Be it getting married to long-time beau and childhood crush Ranbir Kapoor, embarking on her journey to motherhood, delivering a box-office hit through Sanjay Leela Bhansali’s Gangubai Kathiawadi or making her Hollywood debut, Alia Bhatt has left no stone unturned when it comes to claiming the year 2022 as hers and hers alone.
“Oh God, it makes me feel so old,” retorts Bhatt, who turned 29 earlier this year, upon acknowledging all that’s been going in her favour. But success sees no age. It feels like an even bigger victory then to see an actor with many wins accumulated by her side, back a content-driven OTT project with a first-time female director based purely on its cinematic merit.
Darlings, directed by Jasmeet K. Reen, is a dark comedy that encapsulates the trials and tribulations of domestic abuse in a relationship set against the backdrop of a lower-middle class household in a Mumbai neighbourhood. While the state of affairs is rather grim, even triggering in some parts, the situation the characters find themselves in draws a comic turn of events. Bhatt is seen opposite her Gully Boy co-star Vijay Verma, who plays her husband in the film, alongside Shefali Shah, who plays the role of her mother and Roshan Mathew as a friendly boy-next-door.
Ahead of the film’s release on Netflix on August 5, Bhatt, who’s also first-time producer on this film, talks about her evolution as an artiste from her debut film Student Of The Year to Darlings, the pressures that come with superstardom and what she’s most excited about at this stage of her career.
Edited excerpts from an interview:
Your last film was a superhit at the box office, you have Brahmāstra releasing soon, you just made your Hollywood debut… The list goes on and on. Do you get overwhelmed at all?
Ah, yes, it is. It's a very unusual pace of things happening, both professionally and personally. But I always believe that the best things in life happen when they're the least expected. I love this phrase, “life is beautifully chaotic”. Right now, there's a lot of chaos. But that's the energy I love the most. Life is beautifully chaotic right now.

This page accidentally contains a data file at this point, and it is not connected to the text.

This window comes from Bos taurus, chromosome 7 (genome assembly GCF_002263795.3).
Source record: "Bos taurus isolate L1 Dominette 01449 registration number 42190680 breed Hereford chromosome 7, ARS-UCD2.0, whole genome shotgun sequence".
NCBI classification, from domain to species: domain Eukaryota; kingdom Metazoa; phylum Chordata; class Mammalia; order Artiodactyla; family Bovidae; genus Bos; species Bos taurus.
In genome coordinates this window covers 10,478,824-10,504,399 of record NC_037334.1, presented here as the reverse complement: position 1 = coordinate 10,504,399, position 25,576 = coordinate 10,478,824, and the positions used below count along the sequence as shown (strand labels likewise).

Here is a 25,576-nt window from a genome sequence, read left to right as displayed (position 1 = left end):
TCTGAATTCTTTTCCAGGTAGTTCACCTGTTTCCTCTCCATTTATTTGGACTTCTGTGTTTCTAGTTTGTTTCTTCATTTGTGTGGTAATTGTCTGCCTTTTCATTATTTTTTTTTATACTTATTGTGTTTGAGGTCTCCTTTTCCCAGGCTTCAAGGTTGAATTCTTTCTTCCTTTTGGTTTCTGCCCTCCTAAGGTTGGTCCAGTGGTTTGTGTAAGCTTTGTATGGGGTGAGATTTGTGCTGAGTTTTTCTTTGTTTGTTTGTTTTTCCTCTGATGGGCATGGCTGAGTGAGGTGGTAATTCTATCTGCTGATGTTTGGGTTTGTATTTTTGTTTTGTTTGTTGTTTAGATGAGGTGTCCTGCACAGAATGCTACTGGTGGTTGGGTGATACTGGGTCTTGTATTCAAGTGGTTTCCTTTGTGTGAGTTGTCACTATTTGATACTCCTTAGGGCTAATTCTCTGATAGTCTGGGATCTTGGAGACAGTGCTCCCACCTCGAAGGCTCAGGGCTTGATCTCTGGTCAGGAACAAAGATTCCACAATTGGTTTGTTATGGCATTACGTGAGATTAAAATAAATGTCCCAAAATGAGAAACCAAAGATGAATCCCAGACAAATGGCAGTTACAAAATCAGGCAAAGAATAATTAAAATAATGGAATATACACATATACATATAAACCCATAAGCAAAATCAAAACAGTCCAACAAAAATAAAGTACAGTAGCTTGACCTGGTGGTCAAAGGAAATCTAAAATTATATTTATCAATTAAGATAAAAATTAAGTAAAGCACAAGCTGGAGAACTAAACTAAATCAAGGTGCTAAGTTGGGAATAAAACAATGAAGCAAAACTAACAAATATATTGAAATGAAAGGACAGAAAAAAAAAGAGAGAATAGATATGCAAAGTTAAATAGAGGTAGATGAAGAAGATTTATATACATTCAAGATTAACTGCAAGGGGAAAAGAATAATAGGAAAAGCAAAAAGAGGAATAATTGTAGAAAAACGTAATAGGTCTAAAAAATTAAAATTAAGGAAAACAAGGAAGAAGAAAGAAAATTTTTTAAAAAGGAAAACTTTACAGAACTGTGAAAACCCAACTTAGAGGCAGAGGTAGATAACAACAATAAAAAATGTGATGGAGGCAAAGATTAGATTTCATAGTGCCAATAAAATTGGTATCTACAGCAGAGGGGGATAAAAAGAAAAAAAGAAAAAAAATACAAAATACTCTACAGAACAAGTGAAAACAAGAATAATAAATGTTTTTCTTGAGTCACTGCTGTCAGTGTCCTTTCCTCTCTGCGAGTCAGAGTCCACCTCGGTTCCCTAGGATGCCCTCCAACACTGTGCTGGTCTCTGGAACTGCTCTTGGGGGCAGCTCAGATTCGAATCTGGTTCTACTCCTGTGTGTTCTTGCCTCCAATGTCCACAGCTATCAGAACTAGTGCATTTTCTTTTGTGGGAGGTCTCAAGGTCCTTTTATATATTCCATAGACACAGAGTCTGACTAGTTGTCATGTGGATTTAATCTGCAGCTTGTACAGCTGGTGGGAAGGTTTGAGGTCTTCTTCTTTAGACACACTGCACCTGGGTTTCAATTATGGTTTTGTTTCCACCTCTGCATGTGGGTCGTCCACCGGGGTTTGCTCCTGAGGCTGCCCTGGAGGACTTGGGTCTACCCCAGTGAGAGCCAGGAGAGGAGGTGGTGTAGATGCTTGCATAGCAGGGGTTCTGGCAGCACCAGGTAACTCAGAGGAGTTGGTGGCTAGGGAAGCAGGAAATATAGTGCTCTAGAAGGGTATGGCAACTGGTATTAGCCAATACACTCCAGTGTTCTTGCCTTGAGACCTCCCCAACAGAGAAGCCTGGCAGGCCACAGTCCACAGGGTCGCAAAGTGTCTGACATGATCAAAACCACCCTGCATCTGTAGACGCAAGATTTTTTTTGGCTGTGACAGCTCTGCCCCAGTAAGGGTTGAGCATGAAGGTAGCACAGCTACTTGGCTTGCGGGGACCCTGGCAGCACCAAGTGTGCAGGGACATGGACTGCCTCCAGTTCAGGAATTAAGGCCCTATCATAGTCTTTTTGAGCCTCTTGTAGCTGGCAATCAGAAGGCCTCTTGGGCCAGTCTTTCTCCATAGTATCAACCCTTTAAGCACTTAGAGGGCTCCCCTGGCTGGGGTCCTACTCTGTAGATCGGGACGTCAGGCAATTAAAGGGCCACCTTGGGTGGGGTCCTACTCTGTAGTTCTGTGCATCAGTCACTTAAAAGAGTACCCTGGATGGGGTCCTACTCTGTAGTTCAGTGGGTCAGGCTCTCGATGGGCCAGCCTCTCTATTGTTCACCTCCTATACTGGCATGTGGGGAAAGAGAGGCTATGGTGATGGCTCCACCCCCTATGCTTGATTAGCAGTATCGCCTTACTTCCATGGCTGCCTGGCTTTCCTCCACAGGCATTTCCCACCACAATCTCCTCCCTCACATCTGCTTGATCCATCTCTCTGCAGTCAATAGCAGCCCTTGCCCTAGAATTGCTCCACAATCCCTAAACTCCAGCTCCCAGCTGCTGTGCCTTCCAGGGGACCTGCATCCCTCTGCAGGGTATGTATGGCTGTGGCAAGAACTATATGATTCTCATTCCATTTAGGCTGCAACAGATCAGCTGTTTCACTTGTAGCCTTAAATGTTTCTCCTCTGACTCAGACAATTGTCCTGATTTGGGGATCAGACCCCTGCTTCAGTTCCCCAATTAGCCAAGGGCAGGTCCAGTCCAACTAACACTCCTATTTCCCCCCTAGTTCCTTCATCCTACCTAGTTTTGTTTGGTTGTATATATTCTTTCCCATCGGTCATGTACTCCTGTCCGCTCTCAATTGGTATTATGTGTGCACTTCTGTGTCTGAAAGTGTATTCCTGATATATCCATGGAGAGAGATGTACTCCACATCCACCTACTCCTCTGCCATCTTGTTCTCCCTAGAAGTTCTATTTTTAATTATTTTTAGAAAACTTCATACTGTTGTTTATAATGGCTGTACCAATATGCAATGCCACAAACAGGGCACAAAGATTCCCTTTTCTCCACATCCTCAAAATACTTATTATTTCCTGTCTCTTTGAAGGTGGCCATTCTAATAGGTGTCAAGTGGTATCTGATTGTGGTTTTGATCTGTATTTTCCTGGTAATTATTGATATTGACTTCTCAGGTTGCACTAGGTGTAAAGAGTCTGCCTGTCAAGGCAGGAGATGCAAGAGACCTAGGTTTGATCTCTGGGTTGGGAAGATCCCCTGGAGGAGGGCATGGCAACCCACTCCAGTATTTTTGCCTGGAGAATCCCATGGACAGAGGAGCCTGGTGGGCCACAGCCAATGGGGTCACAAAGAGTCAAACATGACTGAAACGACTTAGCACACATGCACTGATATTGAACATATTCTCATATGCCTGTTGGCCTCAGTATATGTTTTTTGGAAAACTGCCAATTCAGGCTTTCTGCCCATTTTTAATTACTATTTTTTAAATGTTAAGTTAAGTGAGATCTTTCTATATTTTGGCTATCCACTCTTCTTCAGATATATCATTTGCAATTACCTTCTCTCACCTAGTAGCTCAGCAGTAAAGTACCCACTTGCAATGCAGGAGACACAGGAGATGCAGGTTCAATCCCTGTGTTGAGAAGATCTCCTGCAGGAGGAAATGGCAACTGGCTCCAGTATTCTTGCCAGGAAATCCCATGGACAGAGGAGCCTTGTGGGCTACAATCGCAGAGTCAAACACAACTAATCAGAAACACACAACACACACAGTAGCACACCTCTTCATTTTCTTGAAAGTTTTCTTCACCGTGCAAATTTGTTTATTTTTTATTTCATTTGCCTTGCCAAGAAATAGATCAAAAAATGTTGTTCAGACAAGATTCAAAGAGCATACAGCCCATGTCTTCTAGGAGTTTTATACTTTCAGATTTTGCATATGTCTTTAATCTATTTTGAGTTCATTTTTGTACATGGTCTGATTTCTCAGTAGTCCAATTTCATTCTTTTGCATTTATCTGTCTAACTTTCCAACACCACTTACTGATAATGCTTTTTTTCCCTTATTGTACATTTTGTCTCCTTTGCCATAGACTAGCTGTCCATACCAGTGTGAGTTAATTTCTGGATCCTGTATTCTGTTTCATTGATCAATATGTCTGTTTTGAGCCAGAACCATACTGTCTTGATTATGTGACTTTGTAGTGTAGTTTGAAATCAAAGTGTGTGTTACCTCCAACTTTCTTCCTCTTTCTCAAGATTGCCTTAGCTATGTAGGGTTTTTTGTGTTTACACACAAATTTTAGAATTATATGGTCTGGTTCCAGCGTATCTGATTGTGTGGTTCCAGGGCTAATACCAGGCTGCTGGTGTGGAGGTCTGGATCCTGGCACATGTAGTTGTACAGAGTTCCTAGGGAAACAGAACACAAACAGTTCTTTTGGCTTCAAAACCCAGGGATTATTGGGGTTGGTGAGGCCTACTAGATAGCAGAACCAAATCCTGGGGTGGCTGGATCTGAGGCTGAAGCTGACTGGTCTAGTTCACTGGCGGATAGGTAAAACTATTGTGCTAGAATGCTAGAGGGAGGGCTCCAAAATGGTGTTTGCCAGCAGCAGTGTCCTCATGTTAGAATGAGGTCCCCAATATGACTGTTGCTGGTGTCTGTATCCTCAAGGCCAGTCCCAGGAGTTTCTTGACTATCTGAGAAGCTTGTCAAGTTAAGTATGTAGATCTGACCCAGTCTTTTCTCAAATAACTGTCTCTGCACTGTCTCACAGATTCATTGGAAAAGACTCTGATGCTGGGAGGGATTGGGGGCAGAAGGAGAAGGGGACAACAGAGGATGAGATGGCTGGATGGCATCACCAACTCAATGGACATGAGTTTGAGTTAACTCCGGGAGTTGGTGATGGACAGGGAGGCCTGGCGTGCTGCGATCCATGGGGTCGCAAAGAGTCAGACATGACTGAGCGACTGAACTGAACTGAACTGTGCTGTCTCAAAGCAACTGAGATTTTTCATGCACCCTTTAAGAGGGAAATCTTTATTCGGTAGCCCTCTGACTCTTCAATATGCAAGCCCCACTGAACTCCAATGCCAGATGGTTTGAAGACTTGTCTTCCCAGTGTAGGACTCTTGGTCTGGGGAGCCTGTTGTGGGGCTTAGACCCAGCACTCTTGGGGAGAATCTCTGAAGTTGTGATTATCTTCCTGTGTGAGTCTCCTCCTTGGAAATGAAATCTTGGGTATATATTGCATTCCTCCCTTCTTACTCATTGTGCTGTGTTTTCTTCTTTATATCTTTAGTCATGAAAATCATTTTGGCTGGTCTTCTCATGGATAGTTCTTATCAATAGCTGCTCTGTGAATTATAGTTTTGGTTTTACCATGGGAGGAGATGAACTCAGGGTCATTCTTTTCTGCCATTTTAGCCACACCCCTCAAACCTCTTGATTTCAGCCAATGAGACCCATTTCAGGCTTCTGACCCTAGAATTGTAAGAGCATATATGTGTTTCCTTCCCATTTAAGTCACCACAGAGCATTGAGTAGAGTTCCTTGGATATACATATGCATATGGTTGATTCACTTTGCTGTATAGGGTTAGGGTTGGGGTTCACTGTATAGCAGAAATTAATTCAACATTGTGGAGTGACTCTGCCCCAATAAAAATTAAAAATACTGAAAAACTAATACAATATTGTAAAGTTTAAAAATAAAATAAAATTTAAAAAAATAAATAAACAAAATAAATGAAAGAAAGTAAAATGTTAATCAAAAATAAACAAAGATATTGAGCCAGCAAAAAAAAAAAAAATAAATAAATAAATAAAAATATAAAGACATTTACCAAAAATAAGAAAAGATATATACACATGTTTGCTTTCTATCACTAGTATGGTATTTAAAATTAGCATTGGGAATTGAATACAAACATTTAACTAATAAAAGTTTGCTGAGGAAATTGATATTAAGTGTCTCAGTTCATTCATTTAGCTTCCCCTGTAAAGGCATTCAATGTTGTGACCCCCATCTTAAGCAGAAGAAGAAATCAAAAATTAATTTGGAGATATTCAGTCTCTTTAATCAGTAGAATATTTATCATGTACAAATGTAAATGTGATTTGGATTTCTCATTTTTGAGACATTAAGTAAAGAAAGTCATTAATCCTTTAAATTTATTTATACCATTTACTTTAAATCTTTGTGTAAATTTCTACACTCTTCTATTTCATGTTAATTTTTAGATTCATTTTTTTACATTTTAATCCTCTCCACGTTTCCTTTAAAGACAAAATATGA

Are you able to process everything that’s going on?
I think I'm able to process everything because I'm a big thinker. So, in my free time, I'm just sorting things out, compartmentalising. I know it's a lot of information coming out together at the same time. I am someone who's made my peace with it. It's more about whether the audience is comfortable with it because I’m just throwing one ball after another, hoping that people aren't getting hit, but having a good time.
The flip side of delivering successful films can also be that there’s almost too many – almost unreal – expectations from you. How do you put aside all the pressure or is your mind immune to it now?
I think the pressure would be there in any way. If I'm coming from a series of films that were not doing well, then there would be pressure to change that story. Now, since there has been a series of films that are doing well, there's a lot of love, a lot of expectations. With love comes responsibility. I wouldn't use the word ‘pressure’, I think it's more of a responsibility because if you have set out to make something you promise is going to be a fruitful experience, you want to live up to those words and that promise. But that’s the beautiful part of filmmaking. You never really know what’s going to happen.
From Student Of The Year to now Darlings, your choices as an actor have also undergone an evolution. What triggered this quantum shift?
I strongly believe that you don't choose your first film, it chooses you. That's what happened with Student Of The Year. I wouldn’t have chosen any other film because in my opinion, it was the best possible launch, being directed by Karan Johar, in a vibrant, youthful film. Post that, I think a lot of my immediate choices were about wanting to prove myself as an actor or wanting to work with a variety of directors. I don't think there was any strategy. I don't think you can strategise a creative process beyond a point. You have to think as an audience member first and foremost. I think like an audience member when I choose my movies.